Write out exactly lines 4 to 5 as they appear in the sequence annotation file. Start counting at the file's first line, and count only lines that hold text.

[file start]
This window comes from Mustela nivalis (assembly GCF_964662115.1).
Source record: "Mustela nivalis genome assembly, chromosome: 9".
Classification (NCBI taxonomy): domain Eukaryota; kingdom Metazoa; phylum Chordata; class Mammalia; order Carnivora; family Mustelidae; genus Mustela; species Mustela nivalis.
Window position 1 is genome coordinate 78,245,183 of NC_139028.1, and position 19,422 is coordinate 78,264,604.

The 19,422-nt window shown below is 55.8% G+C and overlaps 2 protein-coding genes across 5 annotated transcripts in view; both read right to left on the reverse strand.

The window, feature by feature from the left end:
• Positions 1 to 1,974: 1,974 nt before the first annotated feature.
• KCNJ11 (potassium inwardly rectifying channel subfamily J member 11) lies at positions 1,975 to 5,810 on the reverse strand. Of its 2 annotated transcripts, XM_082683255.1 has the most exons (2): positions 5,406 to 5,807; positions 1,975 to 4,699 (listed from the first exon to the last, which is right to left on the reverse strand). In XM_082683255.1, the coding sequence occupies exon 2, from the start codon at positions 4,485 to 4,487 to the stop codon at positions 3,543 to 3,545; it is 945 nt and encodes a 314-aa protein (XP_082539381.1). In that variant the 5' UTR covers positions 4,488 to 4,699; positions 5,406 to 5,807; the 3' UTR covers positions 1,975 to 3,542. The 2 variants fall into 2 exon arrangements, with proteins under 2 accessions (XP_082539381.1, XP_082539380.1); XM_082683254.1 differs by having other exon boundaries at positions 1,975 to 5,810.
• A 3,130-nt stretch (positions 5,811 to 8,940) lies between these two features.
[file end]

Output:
Window position 1 is genome coordinate 78,245,183 of NC_139028.1, and position 19,422 is coordinate 78,264,604.

The 19,422-nt window shown below is 55.8% G+C and overlaps 2 protein-coding genes across 5 annotated transcripts in view; both read right to left on the reverse strand.